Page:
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tosehee
Jan 3, 2007, 09:13 AM
hi.

I am a java developer, and I recently purchased apple computer. What I want to know is, is there a way I can install CVS X or whatever the standard CVS program is for OS/X Tiger without installing the 900+ MB of Xcode tools?

I do not use xcode, so install this entire package just for cvs would be an overkill for me.

I use Eclipse for IDE and Cvs for version control, and other unix tools for debugging and managing the sources. Is there a way?

Thanks in advance.



garethlewis2
Jan 3, 2007, 09:20 AM
You don't have to install gcc, or xcode, you can customise the install.

garethlewis2
Jan 3, 2007, 09:22 AM
Sorry forgot to mention. I have to develop in Java at work, but I would never do it on the Mac. Terrible waste of time.

tosehee
Jan 3, 2007, 09:38 AM
ynot? OS X is based on one of the unix variant, no?

I find the default terminal looking very ugly and unusable, but other than that, I have all the tools that's already to develop in Mac..

What are your reasoning for not wanting to develop in mac?

BTW, i appreciate your response. I will have to download 900+MB just to install cvs, but whatever works..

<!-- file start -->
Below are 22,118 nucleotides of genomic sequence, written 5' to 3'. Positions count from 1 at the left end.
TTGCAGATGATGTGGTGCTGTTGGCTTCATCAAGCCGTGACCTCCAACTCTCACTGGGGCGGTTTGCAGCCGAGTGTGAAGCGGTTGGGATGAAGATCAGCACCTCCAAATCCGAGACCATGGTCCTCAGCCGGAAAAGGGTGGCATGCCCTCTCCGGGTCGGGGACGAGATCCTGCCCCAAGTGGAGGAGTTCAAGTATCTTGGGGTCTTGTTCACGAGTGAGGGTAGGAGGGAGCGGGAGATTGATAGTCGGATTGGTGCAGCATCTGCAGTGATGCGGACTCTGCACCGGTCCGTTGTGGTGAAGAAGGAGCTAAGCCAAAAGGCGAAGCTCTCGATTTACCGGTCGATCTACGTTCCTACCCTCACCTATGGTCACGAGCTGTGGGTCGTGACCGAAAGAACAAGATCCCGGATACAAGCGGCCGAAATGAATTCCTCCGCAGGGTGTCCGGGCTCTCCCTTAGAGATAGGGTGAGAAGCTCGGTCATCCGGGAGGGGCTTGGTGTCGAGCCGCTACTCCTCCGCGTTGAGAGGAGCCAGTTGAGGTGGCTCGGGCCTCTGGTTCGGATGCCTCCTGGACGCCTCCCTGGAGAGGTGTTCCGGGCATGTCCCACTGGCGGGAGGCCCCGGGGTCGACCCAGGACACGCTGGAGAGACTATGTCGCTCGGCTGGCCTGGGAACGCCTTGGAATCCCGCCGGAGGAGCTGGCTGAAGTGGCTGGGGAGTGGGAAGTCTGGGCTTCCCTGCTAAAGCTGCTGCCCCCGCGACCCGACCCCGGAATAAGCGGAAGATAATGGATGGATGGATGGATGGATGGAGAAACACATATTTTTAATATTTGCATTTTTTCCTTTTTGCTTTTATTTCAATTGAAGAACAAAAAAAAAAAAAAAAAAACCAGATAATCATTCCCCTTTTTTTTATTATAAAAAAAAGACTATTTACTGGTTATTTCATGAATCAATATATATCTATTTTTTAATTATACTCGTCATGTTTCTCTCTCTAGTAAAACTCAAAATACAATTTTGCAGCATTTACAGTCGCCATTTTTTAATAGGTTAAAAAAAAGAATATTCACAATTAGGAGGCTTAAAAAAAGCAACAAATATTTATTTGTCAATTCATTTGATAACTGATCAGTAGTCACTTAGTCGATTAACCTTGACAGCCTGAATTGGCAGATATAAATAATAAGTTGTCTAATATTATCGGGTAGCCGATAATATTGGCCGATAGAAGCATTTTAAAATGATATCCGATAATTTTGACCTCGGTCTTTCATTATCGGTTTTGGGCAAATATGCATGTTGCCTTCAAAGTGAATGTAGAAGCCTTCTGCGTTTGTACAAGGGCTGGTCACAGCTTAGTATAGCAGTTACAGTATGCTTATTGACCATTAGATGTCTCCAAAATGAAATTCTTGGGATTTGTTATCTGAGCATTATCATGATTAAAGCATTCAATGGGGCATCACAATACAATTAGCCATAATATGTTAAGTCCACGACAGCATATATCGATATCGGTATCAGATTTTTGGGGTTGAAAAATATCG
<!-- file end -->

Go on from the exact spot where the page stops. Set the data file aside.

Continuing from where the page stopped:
garethlewis2
Jan 3, 2007, 09:46 AM
I code on the Mac. I don't code Java on the Mac. I use Objective-C and Cocoa. After learning this, most tasks in Java are just as simple in Objective-C and Cocoa, actually, they tend to be easier. The syntax takes bit of getting used to, but when Objective-C 2.0 is released with Tiger, there is going to be zero left in Java that would persuade me to code in it again on the Mac.

tosehee
Jan 3, 2007, 09:54 AM
ahh.

I thought you were not coding on the mac, period.

I am new to a mac community. I've been using pc up until last night (arrived last night), so I am finding my way thru.

My company writes the java as a programming language, so, there is no object-c or cocoa for me to use. I write the codes that will be used in the server side and deployed on the linux box.

In any rate, do you have any recommendation for xterm? The terminal app that comes with osx is very primitive, and aren't very useful.

Again, thanks for your response.

garethlewis2
Jan 3, 2007, 03:17 PM
You can install the X11 tools for Mac OS X, and this will include Xterm. For an actual app, iTerm is becoming more usable, and contains many features that Linux and Unix users expect.